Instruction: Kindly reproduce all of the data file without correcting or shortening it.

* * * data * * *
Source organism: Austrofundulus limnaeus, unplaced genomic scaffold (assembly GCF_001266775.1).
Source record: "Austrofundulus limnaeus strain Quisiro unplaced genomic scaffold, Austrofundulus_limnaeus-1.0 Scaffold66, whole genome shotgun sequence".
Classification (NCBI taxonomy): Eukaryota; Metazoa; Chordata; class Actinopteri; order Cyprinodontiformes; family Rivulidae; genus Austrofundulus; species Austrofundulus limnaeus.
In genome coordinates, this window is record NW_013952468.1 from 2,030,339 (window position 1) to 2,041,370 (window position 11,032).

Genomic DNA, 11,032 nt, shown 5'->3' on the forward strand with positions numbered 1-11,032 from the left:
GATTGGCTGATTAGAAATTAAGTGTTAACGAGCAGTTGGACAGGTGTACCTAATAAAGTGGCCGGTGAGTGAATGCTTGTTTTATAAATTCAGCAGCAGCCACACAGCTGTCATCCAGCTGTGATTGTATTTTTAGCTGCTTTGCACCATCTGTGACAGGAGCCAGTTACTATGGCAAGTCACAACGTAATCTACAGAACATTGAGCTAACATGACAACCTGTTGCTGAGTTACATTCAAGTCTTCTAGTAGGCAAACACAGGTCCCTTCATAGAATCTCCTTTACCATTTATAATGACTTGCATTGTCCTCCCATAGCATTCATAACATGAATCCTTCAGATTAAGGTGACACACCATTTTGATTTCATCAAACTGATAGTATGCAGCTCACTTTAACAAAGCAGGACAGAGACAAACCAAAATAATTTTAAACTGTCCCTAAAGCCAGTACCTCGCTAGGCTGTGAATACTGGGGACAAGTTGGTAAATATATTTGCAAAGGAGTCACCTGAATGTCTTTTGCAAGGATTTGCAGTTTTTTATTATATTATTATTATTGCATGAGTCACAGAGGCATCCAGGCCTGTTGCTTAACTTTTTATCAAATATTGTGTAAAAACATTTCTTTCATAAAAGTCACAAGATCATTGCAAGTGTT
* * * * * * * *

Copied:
Source organism: Austrofundulus limnaeus, unplaced genomic scaffold (assembly GCF_001266775.1).
Source record: "Austrofundulus limnaeus strain Quisiro unplaced genomic scaffold, Austrofundulus_limnaeus-1.0 Scaffold66, whole genome shotgun sequence".
Classification (NCBI taxonomy): Eukaryota; Metazoa; Chordata; class Actinopteri; order Cyprinodontiformes; family Rivulidae; genus Austrofundulus; species Austrofundulus limnaeus.
In genome coordinates, this window is record NW_013952468.1 from 2,030,339 (window position 1) to 2,041,370 (window position 11,032).

Genomic DNA, 11,032 nt, shown 5'->3' on the forward strand with positions numbered 1-11,032 from the left:
GATTGGCTGATTAGAAATTAAGTGTTAACGAGCAGTTGGACAGGTGTACCTAATAAAGTGGCCGGTGAGTGAATGCTTGTTTTATAAATTCAGCAGCAGCCACACAGCTGTCATCCAGCTGTGATTGTATTTTTAGCTGCTTTGCACCATCTGTGACAGGAGCCAGTTACTATGGCAAGTCACAACGTAATCTACAGAACATTGAGCTAACATGACAACCTGTTGCTGAGTTACATTCAAGTCTTCTAGTAGGCAAACACAGGTCCCTTCATAGAATCTCCTTTACCATTTATAATGACTTGCATTGTCCTCCCATAGCATTCATAACATGAATCCTTCAGATTAAGGTGACACACCATTTTGATTTCATCAAACTGATAGTATGCAGCTCACTTTAACAAAGCAGGACAGAGACAAACCAAAATAATTTTAAACTGTCCCTAAAGCCAGTACCTCGCTAGGCTGTGAATACTGGGGACAAGTTGGTAAATATATTTGCAAAGGAGTCACCTGAATGTCTTTTGCAAGGATTTGCAGTTTTTTATTATATTATTATTATTGCATGAGTCACAGAGGCATCCAGGCCTGTTGCTTAACTTTTTATCAAATATTGTGTAAAAACATTTCTTTCATAAAAGTCACAAGATCATTGCAAGTGTT